Data science is the study of the generalizable extraction of knowledge from data. It incorporates varying elements and builds on techniques and theories from many fields, including mathematics, statistics, data engineering, pattern recognition and learning, advanced computing, visualization, uncertainty modeling, data warehousing, and high performance computing with the goal of extracting meaning from data and creating data products. Data science is a novel term that is often used interchangeably with competitive intelligence or business analytics, although it is becoming more common. Data science seeks to use all available and relevant data to effectively tell a story that can be easily understood by non-practitioners.
A practitioner of data science is called a data scientist. It has been claimed that the term was coined by DJ Patil and Jeff Hammerbacher but the term had been in use several years before they described their use of the term publicly. In fact, C.F. Jeff Wu first publicly used the term data scientists on 10 November 1998 in his inaugural lecture entitled "Statistics = Data Science?" in honor of his appointment to the H. C. Carver Collegiate Professorship in Statistics at the University of Michigan. Data scientists solve complex data problems through employing deep expertise in some scientific discipline. It is generally expected that data scientists are able to work with various elements of mathematics, statistics and computer science, although expertise in these subjects are not required. However, a data scientist is most likely to be an expert in only one or two of these disciplines and proficient in another two or three. There is probably no living person who is an expert in all of these disciplines - if so they would be extremely rare. This means that data science must be practiced as a team, where across the membership of the team there is expertise and proficiency across all the disciplines.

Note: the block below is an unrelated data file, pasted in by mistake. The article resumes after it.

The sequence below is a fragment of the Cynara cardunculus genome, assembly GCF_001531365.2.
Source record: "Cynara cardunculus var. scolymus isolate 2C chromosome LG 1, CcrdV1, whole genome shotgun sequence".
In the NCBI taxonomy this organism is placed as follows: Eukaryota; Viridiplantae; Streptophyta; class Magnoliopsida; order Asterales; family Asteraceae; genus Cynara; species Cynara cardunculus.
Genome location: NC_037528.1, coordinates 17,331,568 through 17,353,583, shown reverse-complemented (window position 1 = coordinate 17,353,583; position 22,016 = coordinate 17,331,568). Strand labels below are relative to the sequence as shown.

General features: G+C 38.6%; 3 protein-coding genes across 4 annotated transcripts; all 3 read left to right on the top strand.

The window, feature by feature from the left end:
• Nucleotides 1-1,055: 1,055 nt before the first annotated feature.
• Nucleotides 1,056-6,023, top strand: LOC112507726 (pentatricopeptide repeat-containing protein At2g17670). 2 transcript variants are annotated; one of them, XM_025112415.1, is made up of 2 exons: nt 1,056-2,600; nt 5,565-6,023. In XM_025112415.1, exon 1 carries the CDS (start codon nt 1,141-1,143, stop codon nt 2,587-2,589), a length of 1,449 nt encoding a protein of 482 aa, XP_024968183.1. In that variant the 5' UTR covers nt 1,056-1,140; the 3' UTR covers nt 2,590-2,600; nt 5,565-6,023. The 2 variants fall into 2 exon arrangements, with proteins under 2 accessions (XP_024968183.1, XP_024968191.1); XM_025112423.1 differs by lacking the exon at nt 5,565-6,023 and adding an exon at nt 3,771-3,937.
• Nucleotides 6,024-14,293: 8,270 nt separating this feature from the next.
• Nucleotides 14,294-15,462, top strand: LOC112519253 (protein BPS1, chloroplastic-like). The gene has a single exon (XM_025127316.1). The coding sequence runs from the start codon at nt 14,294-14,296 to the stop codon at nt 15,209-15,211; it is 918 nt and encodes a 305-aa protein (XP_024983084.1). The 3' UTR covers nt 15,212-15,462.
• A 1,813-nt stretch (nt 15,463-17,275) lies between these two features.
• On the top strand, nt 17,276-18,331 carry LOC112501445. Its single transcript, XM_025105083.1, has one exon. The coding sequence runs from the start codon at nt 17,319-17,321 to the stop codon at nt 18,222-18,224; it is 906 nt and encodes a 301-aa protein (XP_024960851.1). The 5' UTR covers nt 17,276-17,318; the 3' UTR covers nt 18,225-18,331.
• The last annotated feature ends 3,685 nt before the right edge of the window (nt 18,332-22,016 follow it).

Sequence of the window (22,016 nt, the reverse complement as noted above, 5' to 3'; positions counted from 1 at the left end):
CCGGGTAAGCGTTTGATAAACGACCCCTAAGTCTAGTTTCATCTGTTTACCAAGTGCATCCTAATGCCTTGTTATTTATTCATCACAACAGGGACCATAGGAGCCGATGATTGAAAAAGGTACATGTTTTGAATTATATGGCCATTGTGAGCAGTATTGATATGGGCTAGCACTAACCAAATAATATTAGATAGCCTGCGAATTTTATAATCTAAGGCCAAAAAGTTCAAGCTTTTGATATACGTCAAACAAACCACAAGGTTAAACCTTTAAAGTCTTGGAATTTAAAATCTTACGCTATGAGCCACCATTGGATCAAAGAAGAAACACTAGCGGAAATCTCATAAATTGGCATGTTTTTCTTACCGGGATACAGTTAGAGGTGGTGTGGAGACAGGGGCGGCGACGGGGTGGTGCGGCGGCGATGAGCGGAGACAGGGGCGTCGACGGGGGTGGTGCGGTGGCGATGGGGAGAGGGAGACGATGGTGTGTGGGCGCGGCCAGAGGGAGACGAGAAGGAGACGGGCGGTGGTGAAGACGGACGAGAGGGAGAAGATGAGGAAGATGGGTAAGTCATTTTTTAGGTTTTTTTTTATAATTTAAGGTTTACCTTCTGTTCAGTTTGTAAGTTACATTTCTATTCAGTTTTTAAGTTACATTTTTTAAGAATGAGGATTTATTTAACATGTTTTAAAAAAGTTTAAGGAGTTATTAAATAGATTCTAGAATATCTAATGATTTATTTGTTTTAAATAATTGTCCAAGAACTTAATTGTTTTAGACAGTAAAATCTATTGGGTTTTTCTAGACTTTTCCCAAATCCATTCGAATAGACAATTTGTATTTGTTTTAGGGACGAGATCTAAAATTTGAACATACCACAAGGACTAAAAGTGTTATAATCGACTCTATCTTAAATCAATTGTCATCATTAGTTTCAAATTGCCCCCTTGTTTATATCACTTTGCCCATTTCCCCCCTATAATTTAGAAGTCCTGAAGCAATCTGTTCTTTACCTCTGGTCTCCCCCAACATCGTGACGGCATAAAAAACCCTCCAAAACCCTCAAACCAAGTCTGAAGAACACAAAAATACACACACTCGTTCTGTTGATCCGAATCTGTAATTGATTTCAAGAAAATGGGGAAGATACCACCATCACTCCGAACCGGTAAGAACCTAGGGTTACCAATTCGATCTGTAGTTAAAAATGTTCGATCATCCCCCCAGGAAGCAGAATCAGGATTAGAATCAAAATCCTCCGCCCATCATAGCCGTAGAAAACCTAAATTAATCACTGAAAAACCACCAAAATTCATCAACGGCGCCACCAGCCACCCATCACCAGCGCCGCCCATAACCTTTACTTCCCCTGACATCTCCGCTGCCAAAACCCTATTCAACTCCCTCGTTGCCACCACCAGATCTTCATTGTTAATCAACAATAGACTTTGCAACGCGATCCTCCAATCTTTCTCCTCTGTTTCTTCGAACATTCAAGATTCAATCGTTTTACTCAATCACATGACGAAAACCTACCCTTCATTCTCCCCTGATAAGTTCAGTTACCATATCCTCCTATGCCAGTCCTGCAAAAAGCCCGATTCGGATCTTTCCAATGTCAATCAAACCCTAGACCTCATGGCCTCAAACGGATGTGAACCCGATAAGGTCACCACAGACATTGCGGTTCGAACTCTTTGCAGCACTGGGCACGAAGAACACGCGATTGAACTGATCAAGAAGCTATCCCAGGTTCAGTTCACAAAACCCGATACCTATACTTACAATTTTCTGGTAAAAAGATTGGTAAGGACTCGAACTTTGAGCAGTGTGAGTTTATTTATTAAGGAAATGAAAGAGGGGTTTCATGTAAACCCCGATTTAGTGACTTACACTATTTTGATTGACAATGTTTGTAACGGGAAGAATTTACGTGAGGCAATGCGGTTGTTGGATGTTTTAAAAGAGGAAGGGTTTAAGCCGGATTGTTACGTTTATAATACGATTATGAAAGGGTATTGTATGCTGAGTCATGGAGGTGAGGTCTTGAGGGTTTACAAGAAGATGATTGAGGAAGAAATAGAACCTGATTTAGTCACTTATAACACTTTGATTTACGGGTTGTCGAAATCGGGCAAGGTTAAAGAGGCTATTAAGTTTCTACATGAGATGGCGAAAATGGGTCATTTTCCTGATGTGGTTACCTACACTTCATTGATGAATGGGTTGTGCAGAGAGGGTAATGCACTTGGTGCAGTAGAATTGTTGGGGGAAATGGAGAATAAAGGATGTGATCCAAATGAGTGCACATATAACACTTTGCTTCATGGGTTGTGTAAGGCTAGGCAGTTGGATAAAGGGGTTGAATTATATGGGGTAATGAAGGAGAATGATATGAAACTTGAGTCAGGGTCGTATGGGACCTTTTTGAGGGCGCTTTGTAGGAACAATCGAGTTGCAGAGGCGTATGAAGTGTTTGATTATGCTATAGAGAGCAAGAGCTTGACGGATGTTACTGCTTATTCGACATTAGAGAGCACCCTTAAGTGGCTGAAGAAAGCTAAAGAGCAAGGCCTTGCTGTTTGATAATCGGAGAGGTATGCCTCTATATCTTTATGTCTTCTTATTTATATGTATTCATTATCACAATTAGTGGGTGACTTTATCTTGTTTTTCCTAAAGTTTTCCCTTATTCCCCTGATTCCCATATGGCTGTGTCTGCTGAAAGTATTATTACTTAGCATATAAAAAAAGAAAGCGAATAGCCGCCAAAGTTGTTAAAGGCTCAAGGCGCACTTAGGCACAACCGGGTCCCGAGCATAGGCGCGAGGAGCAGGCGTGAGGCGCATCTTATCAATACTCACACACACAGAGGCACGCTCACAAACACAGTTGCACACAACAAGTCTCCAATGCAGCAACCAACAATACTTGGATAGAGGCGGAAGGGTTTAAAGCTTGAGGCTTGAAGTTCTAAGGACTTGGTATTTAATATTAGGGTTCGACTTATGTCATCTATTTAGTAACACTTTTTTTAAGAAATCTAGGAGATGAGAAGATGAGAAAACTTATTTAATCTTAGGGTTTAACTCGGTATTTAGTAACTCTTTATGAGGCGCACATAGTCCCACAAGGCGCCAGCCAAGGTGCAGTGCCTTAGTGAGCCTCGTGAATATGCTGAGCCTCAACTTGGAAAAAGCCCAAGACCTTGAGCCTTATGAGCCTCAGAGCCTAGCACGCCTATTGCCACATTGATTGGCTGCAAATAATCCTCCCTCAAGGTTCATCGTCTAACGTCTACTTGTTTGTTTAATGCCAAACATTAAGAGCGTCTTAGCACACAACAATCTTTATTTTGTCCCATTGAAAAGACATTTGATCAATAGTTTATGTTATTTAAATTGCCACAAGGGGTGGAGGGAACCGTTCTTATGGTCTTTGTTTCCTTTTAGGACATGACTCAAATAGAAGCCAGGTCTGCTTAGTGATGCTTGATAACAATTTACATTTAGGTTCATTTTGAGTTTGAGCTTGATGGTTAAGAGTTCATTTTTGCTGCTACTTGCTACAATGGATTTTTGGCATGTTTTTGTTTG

Good data scientists are able to apply their skills to achieve a broad spectrum of end results. Some of these include the ability to find and interpret rich data sources, manage large amounts of data despite hardware, software and bandwidth constraints, merge data sources together, ensure consistency of data-sets, create visualizations to aid in understanding data and building rich tools that enable others to work effectively. The skill-sets and competencies that data scientists employ vary widely. Data scientists are an integral part of competitive intelligence, a newly emerging field that encompasses a number of activities, such as data mining and analysis, that can help businesses gain a competitive edge.
A major goal of data science is to make it easier for others to find and coalesce data with greater ease. Data science technologies impact how we access data and conduct research across various domains, including the biological sciences, medical informatics, social sciences and the humanities.
Data science has existed for over a decade. An early claimant to the term data science is William S. Cleveland who wrote "Data Science: An Action Plan for Expanding the Technical Areas of the Field of Statistics", which was published in Volume 69, No. 1, of the April 2001 edition of the International Statistical Review / Revue Internationale de Statistique. About a year later, in April 2002, the International Council for Science: Committee on Data for Science and Technology started publishing the CODATA Data Science Journal. Shortly thereafter, in January of 2003, Columbia University began publishing The Journal of Data Science.